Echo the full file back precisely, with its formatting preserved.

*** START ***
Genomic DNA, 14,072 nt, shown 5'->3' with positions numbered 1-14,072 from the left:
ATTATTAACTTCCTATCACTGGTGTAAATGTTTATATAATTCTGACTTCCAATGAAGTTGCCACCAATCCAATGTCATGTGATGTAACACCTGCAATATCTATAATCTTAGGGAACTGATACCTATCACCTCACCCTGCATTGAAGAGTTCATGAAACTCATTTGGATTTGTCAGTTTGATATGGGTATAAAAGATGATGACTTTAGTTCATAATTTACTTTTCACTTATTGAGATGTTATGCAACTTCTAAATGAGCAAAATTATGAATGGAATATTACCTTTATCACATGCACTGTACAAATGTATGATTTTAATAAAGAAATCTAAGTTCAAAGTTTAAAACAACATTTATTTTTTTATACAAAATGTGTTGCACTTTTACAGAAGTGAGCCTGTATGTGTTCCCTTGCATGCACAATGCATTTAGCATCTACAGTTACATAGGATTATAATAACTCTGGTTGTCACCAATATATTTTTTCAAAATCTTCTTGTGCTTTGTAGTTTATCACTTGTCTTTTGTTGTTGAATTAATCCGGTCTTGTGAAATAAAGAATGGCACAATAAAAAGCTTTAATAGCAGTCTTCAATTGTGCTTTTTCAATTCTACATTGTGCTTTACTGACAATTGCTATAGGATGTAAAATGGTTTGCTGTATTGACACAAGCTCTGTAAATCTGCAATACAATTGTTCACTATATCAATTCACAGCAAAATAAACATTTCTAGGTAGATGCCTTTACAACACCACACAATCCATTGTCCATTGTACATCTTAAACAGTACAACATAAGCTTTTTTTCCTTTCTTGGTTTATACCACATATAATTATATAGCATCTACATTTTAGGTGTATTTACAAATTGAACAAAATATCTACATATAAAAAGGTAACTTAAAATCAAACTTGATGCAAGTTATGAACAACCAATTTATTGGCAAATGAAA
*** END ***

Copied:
Genomic DNA, 14,072 nt, shown 5'->3' with positions numbered 1-14,072 from the left:
ATTATTAACTTCCTATCACTGGTGTAAATGTTTATATAATTCTGACTTCCAATGAAGTTGCCACCAATCCAATGTCATGTGATGTAACACCTGCAATATCTATAATCTTAGGGAACTGATACCTATCACCTCACCCTGCATTGAAGAGTTCATGAAACTCATTTGGATTTGTCAGTTTGATATGGGTATAAAAGATGATGACTTTAGTTCATAATTTACTTTTCACTTATTGAGATGTTATGCAACTTCTAAATGAGCAAAATTATGAATGGAATATTACCTTTATCACATGCACTGTACAAATGTATGATTTTAATAAAGAAATCTAAGTTCAAAGTTTAAAACAACATTTATTTTTTTATACAAAATGTGTTGCACTTTTACAGAAGTGAGCCTGTATGTGTTCCCTTGCATGCACAATGCATTTAGCATCTACAGTTACATAGGATTATAATAACTCTGGTTGTCACCAATATATTTTTTCAAAATCTTCTTGTGCTTTGTAGTTTATCACTTGTCTTTTGTTGTTGAATTAATCCGGTCTTGTGAAATAAAGAATGGCACAATAAAAAGCTTTAATAGCAGTCTTCAATTGTGCTTTTTCAATTCTACATTGTGCTTTACTGACAATTGCTATAGGATGTAAAATGGTTTGCTGTATTGACACAAGCTCTGTAAATCTGCAATACAATTGTTCACTATATCAATTCACAGCAAAATAAACATTTCTAGGTAGATGCCTTTACAACACCACACAATCCATTGTCCATTGTACATCTTAAACAGTACAACATAAGCTTTTTTTCCTTTCTTGGTTTATACCACATATAATTATATAGCATCTACATTTTAGGTGTATTTACAAATTGAACAAAATATCTACATATAAAAAGGTAACTTAAAATCAAACTTGATGCAAGTTATGAACAACCAATTTATTGGCAAATGAAA